10 February 2020

Plastic-Free Periods: All About Menstrual Cups



So whenever I talk to my friends about this, I get mixed reactions; notably weird looks and groans from anyone who hasn't converted. For a long time, I too thought menstrual cups sounded disgusting and cumbersome. But once I started using one successfully, it honestly changed my life. It feels so much cleaner, it's so much less hassle, and it's so reassuring to know I'm not contributing to the world's waste and plastic pile. Here is all the info I can give you.

WHAT ARE MENSTRUAL CUPS?

Menstrual cups are a safe, hygienic, and re-usable alternative to disposable period products. They're little vessels made of medical-grade silicone that collect blood, and can be sterilised and used over and over again. There are many brands - mine is a Mooncup, but there's loads of others you can try if one doesn't work for you.

WHAT MAKES THEM BETTER THAN PADS/TAMPONS?
  • Conventional pads and tampons contain all sorts of nasty stuff like bleach, aluminum, alcohols, and hydrocarbons. Tampons can do serious harm if worn for long periods. In contrast, menstrual cups are made of medical-grade silicone, so they are completely neutral and don't cause any irritation or health risks, even with prolonged use.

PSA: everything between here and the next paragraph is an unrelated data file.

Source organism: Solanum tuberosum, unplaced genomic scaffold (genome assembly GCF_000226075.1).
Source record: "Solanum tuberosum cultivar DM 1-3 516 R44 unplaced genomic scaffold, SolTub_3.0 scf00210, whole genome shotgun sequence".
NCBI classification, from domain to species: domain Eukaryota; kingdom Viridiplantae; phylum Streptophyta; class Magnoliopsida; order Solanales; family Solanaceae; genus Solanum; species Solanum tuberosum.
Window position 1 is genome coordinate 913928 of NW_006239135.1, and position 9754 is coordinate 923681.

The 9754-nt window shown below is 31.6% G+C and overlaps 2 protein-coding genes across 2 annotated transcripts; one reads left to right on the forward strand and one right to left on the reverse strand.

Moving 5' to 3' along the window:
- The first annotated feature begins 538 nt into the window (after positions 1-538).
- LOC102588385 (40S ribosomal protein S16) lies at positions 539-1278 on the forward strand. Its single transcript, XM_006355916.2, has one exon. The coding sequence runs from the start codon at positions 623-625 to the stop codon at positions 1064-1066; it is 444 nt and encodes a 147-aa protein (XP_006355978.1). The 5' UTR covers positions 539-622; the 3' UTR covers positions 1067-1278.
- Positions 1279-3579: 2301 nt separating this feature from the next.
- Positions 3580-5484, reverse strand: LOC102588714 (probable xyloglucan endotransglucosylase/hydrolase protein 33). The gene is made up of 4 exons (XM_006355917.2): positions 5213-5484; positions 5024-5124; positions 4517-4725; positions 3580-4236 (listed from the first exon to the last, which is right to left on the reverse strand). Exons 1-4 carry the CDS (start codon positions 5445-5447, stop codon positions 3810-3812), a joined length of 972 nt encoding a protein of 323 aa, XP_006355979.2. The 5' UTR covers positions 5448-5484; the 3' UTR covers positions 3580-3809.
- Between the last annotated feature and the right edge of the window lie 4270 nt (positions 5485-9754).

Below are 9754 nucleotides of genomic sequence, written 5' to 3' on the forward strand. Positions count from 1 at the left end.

• Cups hold much more than tampons, so they need to be changed less often (along with the fact that they are not toxic).
  • Pads and tampons contribute hugely to our waste and plastic problem. And because they are single use, using them throughout life is a WHOLE LOT of waste. In contrast, menstrual cups are designed to be used for up to ten years. That's about three or four in a whole lifetime.
  • You buy one menstrual cup for about £20 and then never have to spend any more money on period products (at least for another 10 years)

HOW DO THEY WORK?

They sit in the vagina, where a tampon would go normally (or sometimes a bit lower, depending on the person). They have a seal which, once open, fits snugly to the vagina's inner walls, preventing the cup from moving around and/or leaking. Blood is collected in the cup, then emptied and rinsed out before it's re-inserted.

HOW DO I PUT ONE IN AND TAKE IT OUT?

There are different techniques for insertion, all of which involve 'folding' the cup onto itself so that it can be pushed in smoothly and painlessly. There's plenty of info on the internet, here's one guide. If those particular folds don't work for you, there will be others that do.

Read this article from the BBC with a video on safe removalRemoval can be daunting the first couple of times. There are different ways of doing this, but it's about breaking the seal by folding the cup, and then easing out out slowly.

Practice insertion/removal before using it on your period, so you can get the hang of it without the mess.

YOU'RE SAYING I HAVE TO FINGER MYSELF?

Pretty much, yes. I have to say using a menstrual cup gets you closer to your vagina than you've ever been - consider it an education. And once you get the hang of it, you'll do it with your eyes closed in seconds. You'll honestly laugh at the whole idea of tampon applicators.